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FMCSA: Restart Improves Driver Awareness - Copy


Because of the recently enacted Hours of Service (HOS) rules, truck drivers are less dangerous on the road.

The Federal Motor Carrier Safety Administration (FMCSA) released the results of a study that provided further evidence that the restart provision in the current HOS rules for truck drivers is much more effective at combatting fatigue than the prior version of the rule.

"Safety is our top priority, and this new study shows more data-driven evidence that our safety standards help truckers stay well-rested, alert and focused on the road," United States Transportation Secretary Anthony Foxx said in statement. "The hours-of-service rule is helping to reduce truck driver fatigue and making every traveler on our highways and roads safer."

The FMCSA found that truck drivers who began a work week with only one nighttime rest period under the old 34-hour restart of cumulative on-duty hours were far less attentive, more tired and prone to drifting across lanes more than drivers who began with two nighttime periods of rest, as required by the revised HOS restart.

Due to an alteration of the HOS regulations that took effect in July, the 34-hour restart of cumulative weekly hours must include at least two nighttime periods from 1 AM to 5 AM. The previous restart rules did not include any conditions for the time of day, so, in effect, the restart required only one nighttime rest period.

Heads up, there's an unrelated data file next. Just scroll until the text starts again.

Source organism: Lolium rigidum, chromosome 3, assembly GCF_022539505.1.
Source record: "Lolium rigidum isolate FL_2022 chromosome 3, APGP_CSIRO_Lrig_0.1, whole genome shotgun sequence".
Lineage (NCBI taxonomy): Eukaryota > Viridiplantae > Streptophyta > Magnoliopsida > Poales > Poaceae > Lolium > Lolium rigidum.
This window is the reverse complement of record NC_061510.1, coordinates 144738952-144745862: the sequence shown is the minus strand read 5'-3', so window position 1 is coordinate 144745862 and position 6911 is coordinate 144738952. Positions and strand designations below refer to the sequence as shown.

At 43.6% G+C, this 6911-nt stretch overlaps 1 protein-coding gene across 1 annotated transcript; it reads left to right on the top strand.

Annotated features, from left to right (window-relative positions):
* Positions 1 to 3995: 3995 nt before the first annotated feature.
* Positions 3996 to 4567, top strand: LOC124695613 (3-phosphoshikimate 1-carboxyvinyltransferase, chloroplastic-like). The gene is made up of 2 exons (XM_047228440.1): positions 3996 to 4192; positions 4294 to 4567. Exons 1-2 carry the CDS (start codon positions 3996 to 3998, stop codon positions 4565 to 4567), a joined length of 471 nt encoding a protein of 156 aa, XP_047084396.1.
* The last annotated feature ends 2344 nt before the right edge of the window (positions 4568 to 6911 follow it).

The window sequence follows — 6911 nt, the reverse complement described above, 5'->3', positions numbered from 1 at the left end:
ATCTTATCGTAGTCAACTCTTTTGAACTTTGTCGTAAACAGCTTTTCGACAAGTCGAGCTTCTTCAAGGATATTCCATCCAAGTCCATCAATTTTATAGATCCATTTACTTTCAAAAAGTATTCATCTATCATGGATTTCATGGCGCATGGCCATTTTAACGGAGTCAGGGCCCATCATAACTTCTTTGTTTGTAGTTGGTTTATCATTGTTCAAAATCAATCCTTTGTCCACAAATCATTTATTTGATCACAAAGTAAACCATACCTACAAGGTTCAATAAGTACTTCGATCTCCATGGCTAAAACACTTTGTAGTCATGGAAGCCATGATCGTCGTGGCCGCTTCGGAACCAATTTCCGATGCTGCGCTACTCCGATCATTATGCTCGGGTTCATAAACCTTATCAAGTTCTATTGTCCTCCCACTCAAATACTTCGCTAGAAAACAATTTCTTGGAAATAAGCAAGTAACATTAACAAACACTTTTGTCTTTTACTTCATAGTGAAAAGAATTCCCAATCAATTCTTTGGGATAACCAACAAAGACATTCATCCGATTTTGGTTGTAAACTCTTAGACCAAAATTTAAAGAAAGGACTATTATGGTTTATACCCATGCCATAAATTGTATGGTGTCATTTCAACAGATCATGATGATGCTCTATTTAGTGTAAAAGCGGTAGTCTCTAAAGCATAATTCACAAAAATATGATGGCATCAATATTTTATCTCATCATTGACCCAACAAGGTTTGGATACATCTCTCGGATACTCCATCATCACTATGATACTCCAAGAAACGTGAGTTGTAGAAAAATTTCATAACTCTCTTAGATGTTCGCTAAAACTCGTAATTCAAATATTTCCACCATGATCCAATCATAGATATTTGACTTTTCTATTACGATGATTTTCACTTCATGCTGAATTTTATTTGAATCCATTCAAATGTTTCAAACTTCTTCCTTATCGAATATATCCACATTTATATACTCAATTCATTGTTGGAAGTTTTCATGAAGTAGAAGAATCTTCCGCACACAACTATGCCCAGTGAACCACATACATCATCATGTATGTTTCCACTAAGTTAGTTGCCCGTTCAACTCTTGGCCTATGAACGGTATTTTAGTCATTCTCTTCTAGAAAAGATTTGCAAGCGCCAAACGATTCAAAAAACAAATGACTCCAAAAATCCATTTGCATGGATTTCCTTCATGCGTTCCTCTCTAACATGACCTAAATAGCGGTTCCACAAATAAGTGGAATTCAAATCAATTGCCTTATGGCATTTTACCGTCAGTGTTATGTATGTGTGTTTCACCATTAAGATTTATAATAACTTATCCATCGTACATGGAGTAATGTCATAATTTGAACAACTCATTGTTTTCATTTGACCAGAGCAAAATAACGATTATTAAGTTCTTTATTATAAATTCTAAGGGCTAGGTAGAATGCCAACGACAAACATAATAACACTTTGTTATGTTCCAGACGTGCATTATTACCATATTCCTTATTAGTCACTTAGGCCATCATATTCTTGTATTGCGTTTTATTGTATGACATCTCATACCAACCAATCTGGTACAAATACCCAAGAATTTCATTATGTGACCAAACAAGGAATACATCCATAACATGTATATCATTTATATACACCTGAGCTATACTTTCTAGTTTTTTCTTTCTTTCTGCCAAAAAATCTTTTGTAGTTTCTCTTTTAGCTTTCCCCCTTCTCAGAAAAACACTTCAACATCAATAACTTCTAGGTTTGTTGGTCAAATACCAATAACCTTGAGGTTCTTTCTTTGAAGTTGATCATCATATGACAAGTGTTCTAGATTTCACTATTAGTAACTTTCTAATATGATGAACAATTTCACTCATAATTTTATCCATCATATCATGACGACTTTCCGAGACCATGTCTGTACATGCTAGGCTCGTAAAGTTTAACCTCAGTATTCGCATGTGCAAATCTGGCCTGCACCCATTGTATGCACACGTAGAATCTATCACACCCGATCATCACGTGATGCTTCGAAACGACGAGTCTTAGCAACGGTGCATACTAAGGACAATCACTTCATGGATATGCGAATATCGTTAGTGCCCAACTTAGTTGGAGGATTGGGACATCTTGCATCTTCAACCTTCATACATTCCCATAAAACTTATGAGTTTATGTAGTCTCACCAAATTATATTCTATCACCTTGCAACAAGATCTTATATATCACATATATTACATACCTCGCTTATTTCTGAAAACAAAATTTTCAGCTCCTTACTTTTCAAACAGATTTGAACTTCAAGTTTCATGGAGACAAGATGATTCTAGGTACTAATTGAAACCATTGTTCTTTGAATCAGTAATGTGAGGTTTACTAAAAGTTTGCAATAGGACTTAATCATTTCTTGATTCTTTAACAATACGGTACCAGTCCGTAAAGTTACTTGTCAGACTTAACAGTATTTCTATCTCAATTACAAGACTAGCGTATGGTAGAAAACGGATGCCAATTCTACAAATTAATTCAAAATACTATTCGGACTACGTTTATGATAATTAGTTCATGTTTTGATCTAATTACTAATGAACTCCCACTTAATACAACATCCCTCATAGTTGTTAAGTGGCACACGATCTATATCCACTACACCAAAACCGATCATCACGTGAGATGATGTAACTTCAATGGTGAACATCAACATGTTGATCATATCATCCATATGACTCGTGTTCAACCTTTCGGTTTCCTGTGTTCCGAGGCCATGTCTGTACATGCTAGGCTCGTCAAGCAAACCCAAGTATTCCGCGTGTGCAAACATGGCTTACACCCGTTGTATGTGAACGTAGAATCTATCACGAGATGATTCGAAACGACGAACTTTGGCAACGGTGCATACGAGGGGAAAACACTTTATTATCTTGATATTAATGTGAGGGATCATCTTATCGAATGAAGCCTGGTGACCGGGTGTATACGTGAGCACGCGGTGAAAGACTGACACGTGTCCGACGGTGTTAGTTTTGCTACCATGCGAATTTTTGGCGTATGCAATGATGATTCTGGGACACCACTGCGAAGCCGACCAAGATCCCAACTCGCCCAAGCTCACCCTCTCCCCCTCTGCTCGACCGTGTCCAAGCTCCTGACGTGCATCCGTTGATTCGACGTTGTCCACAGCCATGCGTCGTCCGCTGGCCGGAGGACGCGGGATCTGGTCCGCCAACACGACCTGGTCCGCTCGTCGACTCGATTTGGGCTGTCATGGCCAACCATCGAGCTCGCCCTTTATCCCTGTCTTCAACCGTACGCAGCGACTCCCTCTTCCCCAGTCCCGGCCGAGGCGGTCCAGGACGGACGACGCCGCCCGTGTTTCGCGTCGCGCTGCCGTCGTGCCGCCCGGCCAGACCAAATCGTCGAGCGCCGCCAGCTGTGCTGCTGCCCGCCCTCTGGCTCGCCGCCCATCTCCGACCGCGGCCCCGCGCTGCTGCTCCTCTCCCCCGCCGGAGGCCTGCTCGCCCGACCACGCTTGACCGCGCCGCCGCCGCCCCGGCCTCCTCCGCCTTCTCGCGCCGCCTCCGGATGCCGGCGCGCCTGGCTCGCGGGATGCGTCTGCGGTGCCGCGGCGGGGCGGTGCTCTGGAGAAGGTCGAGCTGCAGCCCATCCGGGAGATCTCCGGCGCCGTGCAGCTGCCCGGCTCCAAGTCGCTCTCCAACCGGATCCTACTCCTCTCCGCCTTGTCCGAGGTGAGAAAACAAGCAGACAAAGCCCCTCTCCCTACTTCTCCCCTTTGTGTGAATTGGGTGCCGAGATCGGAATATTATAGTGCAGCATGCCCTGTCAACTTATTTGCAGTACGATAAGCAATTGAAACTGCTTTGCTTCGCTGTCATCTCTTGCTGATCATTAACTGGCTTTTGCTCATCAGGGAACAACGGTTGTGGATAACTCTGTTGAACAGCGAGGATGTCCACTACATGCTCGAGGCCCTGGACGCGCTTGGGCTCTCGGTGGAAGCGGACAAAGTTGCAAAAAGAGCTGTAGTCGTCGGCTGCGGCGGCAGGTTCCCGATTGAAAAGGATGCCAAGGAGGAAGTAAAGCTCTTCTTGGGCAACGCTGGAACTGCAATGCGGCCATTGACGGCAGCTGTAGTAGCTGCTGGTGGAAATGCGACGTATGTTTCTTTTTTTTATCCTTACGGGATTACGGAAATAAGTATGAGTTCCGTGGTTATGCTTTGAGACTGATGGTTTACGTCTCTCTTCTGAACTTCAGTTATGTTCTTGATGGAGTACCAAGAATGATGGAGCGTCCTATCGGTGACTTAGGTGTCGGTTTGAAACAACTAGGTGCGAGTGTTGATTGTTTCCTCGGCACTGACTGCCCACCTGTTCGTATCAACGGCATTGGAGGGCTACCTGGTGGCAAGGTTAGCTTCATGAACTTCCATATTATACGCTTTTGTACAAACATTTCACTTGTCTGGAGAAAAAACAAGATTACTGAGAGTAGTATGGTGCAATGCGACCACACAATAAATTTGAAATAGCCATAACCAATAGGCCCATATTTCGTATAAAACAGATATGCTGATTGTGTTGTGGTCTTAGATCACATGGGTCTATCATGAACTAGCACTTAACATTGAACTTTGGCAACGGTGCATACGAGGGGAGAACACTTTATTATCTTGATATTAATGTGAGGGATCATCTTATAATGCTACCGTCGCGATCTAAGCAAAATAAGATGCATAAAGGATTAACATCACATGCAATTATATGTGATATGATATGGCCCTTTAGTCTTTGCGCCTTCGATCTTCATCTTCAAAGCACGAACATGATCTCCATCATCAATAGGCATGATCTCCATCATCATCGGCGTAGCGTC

The Washington State University Sleep and Performance Research Center and Philadelphia-based Pulsar Informatics conducted the study, which was comprised of 106 participants, 1,260 days of data and approximately 415,000 miles of driving that was electronically recorded.

The study calculated sleep, reaction times and driving performance. The results showed drivers with one nighttime rest period in their restart compared to those operating with two nighttime rest periods:

  • Demonstrated more lapses of attention, particularly at night
  • Reported more sleepiness, especially near the end of shifts
  • Exposed increased lane drifting in the morning, afternoon and night

"This new study confirms the science we used to make the hours-of-service rule more effective at preventing crashes that involve sleepy or drowsy truck drivers," FMCSA Administrator Anne Ferro said in a statement. "For the small percentage of truckers that average up to 70 hours of work a week, two nights of rest is better for their safety and the safety of everyone on the road."

Along with stating the new 34-hour restart from a safety standpoint, the FMCSA argues the effect of the new restart operationally is not as great as the industry has stated. The FMCSA said that more than 85 percent of truck drivers have seen little to no change in their schedules as an outcome.

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